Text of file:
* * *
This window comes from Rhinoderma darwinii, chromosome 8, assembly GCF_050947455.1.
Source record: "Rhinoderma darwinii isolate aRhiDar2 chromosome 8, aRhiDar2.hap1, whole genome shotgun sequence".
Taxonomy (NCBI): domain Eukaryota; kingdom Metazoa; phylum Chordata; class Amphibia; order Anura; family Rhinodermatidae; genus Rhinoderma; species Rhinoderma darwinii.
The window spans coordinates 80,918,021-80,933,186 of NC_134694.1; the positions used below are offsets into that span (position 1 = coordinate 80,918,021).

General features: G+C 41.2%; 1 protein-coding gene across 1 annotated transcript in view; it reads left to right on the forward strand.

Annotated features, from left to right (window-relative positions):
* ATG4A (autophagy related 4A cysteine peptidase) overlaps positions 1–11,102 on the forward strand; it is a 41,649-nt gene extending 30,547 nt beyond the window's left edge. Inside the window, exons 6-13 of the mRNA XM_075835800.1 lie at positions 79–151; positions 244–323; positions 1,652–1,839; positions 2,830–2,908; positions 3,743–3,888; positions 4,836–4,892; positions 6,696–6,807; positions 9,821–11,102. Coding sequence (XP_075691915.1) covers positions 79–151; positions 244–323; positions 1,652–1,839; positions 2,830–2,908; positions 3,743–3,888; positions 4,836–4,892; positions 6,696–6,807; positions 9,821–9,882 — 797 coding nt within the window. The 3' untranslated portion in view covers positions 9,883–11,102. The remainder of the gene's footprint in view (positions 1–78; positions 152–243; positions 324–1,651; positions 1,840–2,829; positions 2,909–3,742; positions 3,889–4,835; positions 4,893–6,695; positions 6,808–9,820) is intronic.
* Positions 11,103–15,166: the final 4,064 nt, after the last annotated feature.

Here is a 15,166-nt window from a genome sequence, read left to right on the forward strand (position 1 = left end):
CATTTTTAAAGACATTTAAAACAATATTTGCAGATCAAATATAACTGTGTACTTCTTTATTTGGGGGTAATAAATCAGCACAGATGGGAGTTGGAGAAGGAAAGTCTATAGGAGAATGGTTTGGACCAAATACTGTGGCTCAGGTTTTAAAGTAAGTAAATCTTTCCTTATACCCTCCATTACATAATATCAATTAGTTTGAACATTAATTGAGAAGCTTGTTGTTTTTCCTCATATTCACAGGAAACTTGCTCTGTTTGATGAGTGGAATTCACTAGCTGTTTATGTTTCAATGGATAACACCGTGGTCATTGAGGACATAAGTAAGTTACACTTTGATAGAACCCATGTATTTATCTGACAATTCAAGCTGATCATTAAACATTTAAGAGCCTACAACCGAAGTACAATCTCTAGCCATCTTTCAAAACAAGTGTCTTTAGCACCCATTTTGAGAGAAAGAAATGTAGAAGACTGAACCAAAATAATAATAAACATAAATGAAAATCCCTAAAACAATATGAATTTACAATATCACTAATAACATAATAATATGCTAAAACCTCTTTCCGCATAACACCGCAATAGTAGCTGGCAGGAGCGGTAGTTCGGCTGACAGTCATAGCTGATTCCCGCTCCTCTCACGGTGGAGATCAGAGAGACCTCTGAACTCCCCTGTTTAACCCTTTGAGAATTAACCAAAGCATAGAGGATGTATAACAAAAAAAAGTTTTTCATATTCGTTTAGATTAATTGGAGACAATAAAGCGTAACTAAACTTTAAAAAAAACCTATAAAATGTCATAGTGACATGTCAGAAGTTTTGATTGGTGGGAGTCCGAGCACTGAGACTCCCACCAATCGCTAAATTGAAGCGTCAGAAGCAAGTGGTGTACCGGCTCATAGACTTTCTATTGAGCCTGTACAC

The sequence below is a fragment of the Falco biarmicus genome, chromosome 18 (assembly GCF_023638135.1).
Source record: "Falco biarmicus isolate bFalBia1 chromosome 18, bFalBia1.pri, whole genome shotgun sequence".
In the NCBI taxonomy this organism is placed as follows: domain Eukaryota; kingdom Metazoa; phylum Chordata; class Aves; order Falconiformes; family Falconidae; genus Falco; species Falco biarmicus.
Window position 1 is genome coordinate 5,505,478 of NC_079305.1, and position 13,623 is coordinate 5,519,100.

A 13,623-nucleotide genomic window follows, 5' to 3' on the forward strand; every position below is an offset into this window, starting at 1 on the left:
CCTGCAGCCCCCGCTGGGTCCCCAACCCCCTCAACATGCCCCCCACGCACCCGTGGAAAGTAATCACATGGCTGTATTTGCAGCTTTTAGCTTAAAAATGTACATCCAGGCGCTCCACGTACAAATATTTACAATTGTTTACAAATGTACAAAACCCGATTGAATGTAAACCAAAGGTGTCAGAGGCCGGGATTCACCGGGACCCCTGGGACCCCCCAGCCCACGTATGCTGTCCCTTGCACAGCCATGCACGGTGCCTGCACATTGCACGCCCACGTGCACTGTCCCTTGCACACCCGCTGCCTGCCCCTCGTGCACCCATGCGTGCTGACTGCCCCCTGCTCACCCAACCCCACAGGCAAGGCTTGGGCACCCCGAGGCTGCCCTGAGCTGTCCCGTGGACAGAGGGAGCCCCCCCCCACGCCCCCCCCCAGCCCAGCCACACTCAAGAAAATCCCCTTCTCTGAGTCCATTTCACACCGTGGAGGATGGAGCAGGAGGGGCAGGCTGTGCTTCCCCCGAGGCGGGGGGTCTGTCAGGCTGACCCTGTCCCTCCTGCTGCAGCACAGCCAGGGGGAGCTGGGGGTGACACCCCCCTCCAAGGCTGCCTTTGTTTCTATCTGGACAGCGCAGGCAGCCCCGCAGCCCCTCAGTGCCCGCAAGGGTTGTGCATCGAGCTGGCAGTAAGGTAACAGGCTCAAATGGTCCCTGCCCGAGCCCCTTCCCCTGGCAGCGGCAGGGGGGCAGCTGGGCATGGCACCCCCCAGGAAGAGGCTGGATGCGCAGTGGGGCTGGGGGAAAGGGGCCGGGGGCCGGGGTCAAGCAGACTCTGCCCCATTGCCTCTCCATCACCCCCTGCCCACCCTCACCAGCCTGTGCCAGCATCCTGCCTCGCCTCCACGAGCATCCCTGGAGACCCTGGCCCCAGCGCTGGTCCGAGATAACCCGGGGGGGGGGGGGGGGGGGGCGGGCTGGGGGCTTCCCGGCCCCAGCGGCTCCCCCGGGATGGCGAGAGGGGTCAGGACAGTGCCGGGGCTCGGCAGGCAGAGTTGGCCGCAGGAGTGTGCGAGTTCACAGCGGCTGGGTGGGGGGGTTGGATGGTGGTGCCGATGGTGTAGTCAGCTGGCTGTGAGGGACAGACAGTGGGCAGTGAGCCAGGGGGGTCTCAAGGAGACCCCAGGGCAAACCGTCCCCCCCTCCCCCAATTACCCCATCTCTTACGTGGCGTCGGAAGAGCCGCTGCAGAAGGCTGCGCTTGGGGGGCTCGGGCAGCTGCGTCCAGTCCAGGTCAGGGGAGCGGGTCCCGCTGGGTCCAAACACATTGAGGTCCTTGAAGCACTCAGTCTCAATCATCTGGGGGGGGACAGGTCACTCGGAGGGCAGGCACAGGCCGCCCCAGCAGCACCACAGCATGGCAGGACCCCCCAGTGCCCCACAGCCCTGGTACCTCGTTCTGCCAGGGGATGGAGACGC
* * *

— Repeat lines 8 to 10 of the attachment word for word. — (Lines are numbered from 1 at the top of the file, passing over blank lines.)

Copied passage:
* Positions 11,103–15,166: the final 4,064 nt, after the last annotated feature.

Here is a 15,166-nt window from a genome sequence, read left to right on the forward strand (position 1 = left end):
CATTTTTAAAGACATTTAAAACAATATTTGCAGATCAAATATAACTGTGTACTTCTTTATTTGGGGGTAATAAATCAGCACAGATGGGAGTTGGAGAAGGAAAGTCTATAGGAGAATGGTTTGGACCAAATACTGTGGCTCAGGTTTTAAAGTAAGTAAATCTTTCCTTATACCCTCCATTACATAATATCAATTAGTTTGAACATTAATTGAGAAGCTTGTTGTTTTTCCTCATATTCACAGGAAACTTGCTCTGTTTGATGAGTGGAATTCACTAGCTGTTTATGTTTCAATGGATAACACCGTGGTCATTGAGGACATAAGTAAGTTACACTTTGATAGAACCCATGTATTTATCTGACAATTCAAGCTGATCATTAAACATTTAAGAGCCTACAACCGAAGTACAATCTCTAGCCATCTTTCAAAACAAGTGTCTTTAGCACCCATTTTGAGAGAAAGAAATGTAGAAGACTGAACCAAAATAATAATAAACATAAATGAAAATCCCTAAAACAATATGAATTTACAATATCACTAATAACATAATAATATGCTAAAACCTCTTTCCGCATAACACCGCAATAGTAGCTGGCAGGAGCGGTAGTTCGGCTGACAGTCATAGCTGATTCCCGCTCCTCTCACGGTGGAGATCAGAGAGACCTCTGAACTCCCCTGTTTAACCCTTTGAGAATTAACCAAAGCATAGAGGATGTATAACAAAAAAAAGTTTTTCATATTCGTTTAGATTAATTGGAGACAATAAAGCGTAACTAAACTTTAAAAAAAACCTATAAAATGTCATAGTGACATGTCAGAAGTTTTGATTGGTGGGAGTCCGAGCACTGAGACTCCCACCAATCGCTAAATTGAAGCGTCAGAAGCAAGTGGTGTACCGGCTCATAGACTTTCTATTGAGCCTGTACAC